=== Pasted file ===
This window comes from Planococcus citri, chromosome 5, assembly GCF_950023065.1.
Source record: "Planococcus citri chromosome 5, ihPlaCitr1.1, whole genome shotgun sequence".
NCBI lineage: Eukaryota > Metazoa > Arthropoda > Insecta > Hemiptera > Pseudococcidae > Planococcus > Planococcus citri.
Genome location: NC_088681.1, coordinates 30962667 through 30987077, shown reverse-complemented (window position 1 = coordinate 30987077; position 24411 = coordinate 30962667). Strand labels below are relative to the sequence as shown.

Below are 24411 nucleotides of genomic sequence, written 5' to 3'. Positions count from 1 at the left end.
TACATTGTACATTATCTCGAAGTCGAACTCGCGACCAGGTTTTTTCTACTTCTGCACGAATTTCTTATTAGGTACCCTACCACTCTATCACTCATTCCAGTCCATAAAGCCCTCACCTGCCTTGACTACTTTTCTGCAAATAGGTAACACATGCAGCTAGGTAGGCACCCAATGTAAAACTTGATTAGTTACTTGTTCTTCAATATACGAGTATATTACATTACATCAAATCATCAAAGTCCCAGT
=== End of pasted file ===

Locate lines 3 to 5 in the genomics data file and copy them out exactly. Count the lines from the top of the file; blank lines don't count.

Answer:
NCBI lineage: Eukaryota > Metazoa > Arthropoda > Insecta > Hemiptera > Pseudococcidae > Planococcus > Planococcus citri.
Genome location: NC_088681.1, coordinates 30962667 through 30987077, shown reverse-complemented (window position 1 = coordinate 30987077; position 24411 = coordinate 30962667). Strand labels below are relative to the sequence as shown.

Below are 24411 nucleotides of genomic sequence, written 5' to 3'. Positions count from 1 at the left end.